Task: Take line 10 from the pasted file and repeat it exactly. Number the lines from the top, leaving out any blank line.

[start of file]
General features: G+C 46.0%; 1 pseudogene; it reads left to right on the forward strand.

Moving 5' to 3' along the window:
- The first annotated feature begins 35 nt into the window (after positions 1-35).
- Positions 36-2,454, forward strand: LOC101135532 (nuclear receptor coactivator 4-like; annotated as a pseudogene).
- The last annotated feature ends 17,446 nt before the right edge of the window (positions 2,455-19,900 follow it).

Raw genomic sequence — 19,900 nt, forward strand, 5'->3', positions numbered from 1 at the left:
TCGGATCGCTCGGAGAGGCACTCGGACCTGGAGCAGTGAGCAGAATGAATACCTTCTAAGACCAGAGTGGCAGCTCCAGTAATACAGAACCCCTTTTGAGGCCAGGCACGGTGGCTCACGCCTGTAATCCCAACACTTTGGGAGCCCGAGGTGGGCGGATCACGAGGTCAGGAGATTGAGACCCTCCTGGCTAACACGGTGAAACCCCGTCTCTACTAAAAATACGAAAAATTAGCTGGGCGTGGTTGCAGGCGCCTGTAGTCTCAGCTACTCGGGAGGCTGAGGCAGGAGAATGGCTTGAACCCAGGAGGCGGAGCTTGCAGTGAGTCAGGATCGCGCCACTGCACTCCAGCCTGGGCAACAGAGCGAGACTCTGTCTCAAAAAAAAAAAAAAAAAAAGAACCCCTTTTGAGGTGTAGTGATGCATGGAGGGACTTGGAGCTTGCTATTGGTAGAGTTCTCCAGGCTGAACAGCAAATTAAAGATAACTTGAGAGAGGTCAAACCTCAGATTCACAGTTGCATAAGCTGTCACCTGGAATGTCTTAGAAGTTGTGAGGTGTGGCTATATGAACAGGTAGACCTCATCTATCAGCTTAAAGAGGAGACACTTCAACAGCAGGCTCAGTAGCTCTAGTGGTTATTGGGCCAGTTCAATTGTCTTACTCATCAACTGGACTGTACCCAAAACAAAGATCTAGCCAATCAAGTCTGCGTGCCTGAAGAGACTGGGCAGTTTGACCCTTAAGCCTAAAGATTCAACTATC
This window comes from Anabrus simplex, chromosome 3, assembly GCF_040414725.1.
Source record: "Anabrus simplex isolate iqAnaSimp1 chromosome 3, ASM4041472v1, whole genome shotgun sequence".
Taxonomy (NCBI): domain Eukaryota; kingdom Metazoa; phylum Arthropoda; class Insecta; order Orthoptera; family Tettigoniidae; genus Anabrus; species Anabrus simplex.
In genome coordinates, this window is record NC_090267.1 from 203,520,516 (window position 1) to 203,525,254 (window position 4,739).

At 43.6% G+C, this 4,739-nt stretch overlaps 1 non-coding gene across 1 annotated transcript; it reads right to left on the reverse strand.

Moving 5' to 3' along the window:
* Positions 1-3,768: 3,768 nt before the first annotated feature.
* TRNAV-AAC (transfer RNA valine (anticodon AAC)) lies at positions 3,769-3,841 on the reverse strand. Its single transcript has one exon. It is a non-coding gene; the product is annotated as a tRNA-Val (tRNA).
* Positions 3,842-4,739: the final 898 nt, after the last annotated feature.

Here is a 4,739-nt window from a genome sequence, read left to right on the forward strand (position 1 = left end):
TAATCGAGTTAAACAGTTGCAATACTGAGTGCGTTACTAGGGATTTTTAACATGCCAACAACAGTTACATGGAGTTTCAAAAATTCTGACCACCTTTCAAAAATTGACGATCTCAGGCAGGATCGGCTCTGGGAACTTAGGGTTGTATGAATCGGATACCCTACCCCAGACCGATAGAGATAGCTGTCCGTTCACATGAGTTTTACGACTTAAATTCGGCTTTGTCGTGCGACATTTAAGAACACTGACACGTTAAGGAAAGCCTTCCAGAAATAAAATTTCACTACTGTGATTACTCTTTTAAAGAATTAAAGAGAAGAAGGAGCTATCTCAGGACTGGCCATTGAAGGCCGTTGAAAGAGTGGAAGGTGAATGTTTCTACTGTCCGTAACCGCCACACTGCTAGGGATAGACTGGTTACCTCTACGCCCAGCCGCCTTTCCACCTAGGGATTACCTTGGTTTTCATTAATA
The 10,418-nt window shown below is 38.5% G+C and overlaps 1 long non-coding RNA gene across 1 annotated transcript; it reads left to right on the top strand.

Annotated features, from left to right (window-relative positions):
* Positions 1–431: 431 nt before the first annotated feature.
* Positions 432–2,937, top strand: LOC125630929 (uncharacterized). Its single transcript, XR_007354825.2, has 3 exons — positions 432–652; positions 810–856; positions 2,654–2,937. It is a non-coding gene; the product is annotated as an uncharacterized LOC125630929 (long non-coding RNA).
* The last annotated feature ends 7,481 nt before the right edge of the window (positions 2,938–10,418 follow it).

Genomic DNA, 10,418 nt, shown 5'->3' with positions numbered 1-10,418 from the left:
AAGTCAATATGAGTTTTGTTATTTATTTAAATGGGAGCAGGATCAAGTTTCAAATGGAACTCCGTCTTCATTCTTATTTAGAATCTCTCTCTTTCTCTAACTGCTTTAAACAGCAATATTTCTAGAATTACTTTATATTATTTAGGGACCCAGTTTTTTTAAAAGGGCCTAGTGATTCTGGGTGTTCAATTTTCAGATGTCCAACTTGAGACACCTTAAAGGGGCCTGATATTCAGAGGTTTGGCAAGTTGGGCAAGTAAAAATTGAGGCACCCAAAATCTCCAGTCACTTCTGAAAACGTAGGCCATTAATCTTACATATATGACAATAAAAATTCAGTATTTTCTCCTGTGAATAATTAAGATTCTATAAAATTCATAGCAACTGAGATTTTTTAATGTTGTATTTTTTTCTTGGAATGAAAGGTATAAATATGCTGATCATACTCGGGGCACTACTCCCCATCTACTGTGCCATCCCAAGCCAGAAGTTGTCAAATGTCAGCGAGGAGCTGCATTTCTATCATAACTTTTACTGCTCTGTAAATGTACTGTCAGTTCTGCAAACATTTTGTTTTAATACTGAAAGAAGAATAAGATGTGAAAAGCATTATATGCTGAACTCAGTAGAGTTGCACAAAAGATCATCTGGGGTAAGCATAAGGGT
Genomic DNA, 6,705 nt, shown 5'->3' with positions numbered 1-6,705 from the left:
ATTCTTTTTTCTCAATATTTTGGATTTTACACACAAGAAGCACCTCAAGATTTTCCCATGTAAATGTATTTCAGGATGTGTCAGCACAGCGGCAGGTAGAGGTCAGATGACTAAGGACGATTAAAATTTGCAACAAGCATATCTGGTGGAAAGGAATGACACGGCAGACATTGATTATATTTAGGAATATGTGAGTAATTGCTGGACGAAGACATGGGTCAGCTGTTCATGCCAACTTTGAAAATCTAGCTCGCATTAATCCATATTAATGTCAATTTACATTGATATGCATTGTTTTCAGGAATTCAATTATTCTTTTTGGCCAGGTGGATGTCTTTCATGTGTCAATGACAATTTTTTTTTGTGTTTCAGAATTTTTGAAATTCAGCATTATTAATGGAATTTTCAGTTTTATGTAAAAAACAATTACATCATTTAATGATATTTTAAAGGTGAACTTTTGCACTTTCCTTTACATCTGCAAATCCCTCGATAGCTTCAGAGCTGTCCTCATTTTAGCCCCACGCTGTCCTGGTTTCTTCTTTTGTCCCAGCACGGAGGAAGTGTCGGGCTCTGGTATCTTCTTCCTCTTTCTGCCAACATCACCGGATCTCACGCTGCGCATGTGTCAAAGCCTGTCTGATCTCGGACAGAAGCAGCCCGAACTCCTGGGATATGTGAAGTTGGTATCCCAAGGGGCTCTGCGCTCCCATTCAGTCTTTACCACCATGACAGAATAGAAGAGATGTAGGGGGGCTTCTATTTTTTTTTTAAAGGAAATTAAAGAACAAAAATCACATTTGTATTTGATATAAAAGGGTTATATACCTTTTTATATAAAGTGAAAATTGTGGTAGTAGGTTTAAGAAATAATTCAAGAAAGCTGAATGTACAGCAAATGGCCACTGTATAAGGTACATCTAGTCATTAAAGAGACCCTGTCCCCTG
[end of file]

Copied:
Taxonomy (NCBI): domain Eukaryota; kingdom Metazoa; phylum Arthropoda; class Insecta; order Orthoptera; family Tettigoniidae; genus Anabrus; species Anabrus simplex.